How Brands Can Deal With The “Death” Of A Platform

The tricky thing about social media is that there’s always a new trend or platform making waves, and every day a new one falls into obscurity for a number of reasons. From Myspace to Hi5, social media platforms have come and gone and along with it their usefulness in the world of online advertising, whether potential or realized. One such recent example is Vine, which was purchased by Twitter in 2013. With no real plan for monetizing and their top content creators fed up with the lack of changes to the platform, they experienced a lull that resulted in them closing their doors at the end of the year. While there was never an advertising platform on here, brands were making use of it for their own creative content purposes. But what happens when a platform isn’t useful anymore? There are a few things a brand can do in order to move on successfully without jumping the gun and shutting it down completely, as sometimes platform have a resurgence in popularity. Vine, for example, was almost overtaken by Cinegram and snapchat but proved useful in other ways mainly via Twitter. Here are just a few ways¬†brands can deal with the end of a platform’s popularity cycle.

Look At The Trends

While a platform might be waning, you might still have a strong audience on it so it might not always be wise to jump ship right away. It will be important for your brand to have a look at the things that said platform brings in in terms of viewers, clients, customers and other such conversions. Every brand is different and the ways their client base acts on social media is never the same, so they might be slower to leave a platform than others.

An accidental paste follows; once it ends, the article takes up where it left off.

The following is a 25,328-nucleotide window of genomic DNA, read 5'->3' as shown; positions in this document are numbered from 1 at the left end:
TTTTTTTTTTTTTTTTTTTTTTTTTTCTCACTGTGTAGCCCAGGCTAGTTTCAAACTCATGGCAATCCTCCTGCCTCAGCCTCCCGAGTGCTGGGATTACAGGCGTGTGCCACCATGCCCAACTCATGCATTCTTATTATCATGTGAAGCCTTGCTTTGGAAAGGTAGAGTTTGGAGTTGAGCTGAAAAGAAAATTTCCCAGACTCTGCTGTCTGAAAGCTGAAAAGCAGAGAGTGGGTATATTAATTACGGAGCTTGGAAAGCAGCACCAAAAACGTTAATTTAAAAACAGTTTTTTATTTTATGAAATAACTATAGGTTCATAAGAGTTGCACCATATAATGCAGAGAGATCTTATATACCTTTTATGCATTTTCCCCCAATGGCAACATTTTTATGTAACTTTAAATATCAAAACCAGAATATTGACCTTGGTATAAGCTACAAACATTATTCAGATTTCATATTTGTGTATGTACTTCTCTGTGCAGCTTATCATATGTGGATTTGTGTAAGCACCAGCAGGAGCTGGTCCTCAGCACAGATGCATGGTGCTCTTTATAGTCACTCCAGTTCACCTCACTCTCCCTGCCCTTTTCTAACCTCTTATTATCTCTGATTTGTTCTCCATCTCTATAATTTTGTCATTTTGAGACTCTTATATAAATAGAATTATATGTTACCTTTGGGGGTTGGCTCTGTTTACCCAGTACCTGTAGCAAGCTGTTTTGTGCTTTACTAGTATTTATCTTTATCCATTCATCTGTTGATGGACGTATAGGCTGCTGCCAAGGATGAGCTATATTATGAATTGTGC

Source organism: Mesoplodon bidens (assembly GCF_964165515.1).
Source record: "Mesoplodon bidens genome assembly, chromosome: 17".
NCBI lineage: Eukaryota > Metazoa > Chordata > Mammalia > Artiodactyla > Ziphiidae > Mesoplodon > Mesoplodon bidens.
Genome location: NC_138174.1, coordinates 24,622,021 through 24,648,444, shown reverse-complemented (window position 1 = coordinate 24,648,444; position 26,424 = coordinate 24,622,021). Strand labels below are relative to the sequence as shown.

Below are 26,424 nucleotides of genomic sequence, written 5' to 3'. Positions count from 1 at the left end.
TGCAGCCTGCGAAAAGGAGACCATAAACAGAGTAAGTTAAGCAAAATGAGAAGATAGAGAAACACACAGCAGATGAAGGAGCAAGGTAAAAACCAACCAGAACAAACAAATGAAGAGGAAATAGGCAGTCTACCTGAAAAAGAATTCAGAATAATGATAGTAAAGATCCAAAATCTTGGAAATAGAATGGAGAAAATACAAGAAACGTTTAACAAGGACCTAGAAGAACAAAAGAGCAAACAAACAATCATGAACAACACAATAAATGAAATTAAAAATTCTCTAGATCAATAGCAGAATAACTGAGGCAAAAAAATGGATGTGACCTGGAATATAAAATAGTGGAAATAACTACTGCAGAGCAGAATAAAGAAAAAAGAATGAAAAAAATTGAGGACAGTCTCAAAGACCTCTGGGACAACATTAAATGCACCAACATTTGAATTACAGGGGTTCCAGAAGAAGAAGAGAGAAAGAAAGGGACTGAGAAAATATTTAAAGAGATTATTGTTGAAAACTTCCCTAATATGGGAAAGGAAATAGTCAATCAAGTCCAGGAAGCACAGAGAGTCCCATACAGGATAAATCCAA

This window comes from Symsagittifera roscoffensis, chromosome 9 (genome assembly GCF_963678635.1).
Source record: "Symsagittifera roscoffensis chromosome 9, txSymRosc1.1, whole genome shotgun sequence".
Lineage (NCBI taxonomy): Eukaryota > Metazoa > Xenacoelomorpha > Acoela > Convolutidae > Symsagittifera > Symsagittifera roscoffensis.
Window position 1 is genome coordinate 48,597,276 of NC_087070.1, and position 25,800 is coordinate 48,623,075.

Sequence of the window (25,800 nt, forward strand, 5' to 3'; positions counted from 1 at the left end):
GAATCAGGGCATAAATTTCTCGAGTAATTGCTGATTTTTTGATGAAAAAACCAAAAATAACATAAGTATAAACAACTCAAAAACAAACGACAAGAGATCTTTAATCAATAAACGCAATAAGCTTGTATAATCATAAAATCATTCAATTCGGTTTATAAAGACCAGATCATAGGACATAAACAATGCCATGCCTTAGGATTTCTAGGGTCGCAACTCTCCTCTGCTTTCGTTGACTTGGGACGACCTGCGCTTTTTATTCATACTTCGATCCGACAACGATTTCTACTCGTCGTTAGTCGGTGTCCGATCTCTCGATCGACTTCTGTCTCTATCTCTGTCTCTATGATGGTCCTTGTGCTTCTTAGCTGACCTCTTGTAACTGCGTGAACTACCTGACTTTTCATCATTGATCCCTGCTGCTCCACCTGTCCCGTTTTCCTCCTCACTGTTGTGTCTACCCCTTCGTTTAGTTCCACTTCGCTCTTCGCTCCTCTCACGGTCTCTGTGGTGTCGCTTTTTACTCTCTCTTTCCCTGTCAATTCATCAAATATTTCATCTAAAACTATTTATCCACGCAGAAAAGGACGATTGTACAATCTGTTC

How Much Effort

It’s important to consider how much effort you’re putting into creating content for said platform. If it’s your main outlet, you might want to consider trying others in conjunction with it instead of focusing all of your efforts in one place.

Weight It Out

Consider the pros and cons of what you stand to lose or gain by staying on a particular platform. Is it time? Money? Clout? You will have to stop and really consider when your efforts might no longer be worth the return on your investment and act accordingly.

Cut Back

If you determine that your efforts are better served in other spaces, it might be time to cut back a bit on how much original content you post on that particular platform. Consider using a newer one or sticking with a more established one and creating content mainly for that space to be shared on other ones later. Consider creating visual content that can be used across social channels so you’re not relegated to one space.

Shut It Down

Ultimately, you might reach a place where keeping the account open at all is pointless. If it’s something that is no longer yielding any use to you, it’s perfectly okay to shut it down and move on. You always have the choice of then focusing on other more established platforms, giving a newer one a try or further developing one you might have been ignoring in the past!